An Anatomy of Melancholy

Conrad Aiken

Winter 1966

The review of The Waste Land, with the above title, came out in The New Republic on February 7, 1923, in other words, four months after the poem’s appearance in The Criterion of October, 1922; and I suspect it was the first full-length favorable review the poem had then received—at any rate, I do not remember any predecessors.   To be sure, I had the advantage of having known Eliot intimately for fifteen years—since my freshman year at Harvard and had already, in 1917 and 1921, apropos of Prufrock and The Sacred Wood, heralded him as the fugleman of many things to come.   Of Prufrock I said that in its wonderfully varied use of rhymed free verse there was a probable solution of the quarrel, at that time as violent as it is now, about the usefulness of rhyme or verse at all; the Imagists, and Others, including of course Williams and his eternal Object, were already hard at it.   I think Prufrock still has its way.

As to The Waste Land and my review, it might be helpful for the general picture if I record here two episodes with Eliot, one before he had written the poem, and one after.

In the winter of 1921-22 I was in London, living in Bayswater, and Eliot and myself lunched together two or three times a week in the City, near his bank:  thus resuming a habit we had formed many years before, in Cambridge. He always had with him his pocket edition of Dante. And of course we discussed the literary scene, with some acerbity and hilarity, and with the immense advantage of being outsiders (though both of us were already contributing to the English reviews); discussing also the then-just-beginning possibility of The  Criterion, through  the generosity of Lady Rothermere.  And it was at one of these meetings, in midwinter, that he told me one day, and with visible concern, that although every evening he went home to his flat hoping that he could start writing again, and with every confidence that the material was there and waiting, night after night the hope proved illusory: the sharpened pencil lay unused by the untouched sheet of paper.  What could be the matter? He didn’t know.  He asked me if I had ever experienced any such thing.   And of course my reply that I hadn’t wasn’t calculated to make him feel any happier.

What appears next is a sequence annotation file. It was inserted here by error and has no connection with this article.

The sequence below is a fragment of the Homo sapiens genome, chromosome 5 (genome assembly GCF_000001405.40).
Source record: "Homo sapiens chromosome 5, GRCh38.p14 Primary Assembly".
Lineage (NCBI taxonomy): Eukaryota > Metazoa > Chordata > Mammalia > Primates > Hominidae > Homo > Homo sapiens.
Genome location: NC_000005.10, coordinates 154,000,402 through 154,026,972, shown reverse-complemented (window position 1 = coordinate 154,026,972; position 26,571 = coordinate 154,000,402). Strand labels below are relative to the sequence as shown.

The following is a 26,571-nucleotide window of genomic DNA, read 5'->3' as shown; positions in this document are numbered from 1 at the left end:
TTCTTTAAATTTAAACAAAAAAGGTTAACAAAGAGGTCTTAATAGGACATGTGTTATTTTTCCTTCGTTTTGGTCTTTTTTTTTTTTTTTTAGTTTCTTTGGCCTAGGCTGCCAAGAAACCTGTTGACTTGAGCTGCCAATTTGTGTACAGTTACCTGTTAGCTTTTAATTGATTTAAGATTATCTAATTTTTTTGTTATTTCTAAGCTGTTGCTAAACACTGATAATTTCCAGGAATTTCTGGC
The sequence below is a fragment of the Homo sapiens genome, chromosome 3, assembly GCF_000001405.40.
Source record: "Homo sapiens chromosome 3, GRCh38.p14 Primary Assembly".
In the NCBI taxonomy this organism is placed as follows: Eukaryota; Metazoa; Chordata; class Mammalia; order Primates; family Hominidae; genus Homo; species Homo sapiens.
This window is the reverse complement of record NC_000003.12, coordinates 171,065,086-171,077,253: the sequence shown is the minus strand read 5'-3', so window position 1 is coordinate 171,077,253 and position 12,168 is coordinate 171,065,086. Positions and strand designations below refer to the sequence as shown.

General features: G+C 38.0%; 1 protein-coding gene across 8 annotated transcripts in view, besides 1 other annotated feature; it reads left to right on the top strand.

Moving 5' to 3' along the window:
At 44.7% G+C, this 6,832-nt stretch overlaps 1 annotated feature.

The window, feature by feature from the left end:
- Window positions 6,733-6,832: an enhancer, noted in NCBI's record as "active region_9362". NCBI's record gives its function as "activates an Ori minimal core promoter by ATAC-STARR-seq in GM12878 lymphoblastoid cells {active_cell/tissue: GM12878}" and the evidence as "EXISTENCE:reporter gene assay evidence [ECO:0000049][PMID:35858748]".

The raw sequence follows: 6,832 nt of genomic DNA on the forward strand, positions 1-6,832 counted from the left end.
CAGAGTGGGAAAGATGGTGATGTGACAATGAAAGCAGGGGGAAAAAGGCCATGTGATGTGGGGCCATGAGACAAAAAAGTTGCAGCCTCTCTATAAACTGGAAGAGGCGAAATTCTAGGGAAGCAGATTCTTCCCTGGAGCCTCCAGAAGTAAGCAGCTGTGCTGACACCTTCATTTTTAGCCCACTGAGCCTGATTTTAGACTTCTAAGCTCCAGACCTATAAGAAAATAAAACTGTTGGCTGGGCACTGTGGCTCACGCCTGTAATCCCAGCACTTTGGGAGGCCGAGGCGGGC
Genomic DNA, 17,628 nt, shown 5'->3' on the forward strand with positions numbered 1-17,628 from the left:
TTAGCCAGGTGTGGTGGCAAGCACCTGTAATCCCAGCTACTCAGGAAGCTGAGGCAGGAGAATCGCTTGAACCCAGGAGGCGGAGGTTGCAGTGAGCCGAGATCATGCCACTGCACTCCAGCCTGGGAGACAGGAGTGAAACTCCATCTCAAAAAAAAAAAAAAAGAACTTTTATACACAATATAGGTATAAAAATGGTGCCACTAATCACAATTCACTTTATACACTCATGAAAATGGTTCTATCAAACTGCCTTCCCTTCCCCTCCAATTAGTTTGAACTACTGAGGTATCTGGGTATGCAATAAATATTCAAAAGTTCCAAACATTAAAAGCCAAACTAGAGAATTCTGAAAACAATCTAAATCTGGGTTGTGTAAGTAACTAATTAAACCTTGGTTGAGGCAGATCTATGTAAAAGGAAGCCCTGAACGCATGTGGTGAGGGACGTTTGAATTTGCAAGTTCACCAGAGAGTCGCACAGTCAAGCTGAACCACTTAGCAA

But it worried me, as it worried him.   And so, not unnaturally, I mentioned it to a very good friend of mine, Dilston·Radcliffe, who was at that time being analyzed by the remarkable American lay analyst, Homer Lane.   Radcliffe, himself something of a poet, was at once very much interested, and volunteered, at his next meeting with Lane, to ask him what he thought of it.   And a few days later came the somewhat startling answer from Lane: “Tell your friend Aiken to tell his friend Eliot that all that’s stopping him is his fear of putting anything down that is short of perfection.   He thinks he’s God.”

The result was, I suppose, foreseeable, though I didn’t foresee it.   For when I told Eliot of Lane’s opinion, he was literally speechless with rage, both at Lane and myself.   The intrusion, quite simply, was one that was intolerable.   But ever since I have been entirely convinced that it did the trick, it broke the log-jam.   A month or two later he went to Switzerland, and there wrote The Waste Land.

Which in due course appeared in the first issue of The Criterion, by that time endowed by Lady Rothermere, and again in due course came to me from The New Republic, for review.   And once more, it was as we proceeded from Lloyd’s bank to our favorite pub, by the Cannon Street Station, for grilled rump steak and a pint of Bass, that another explosion occurred.

For I said, “You know, I’ve called my long review of your poem ‘An Anatomy of Melancholy’.”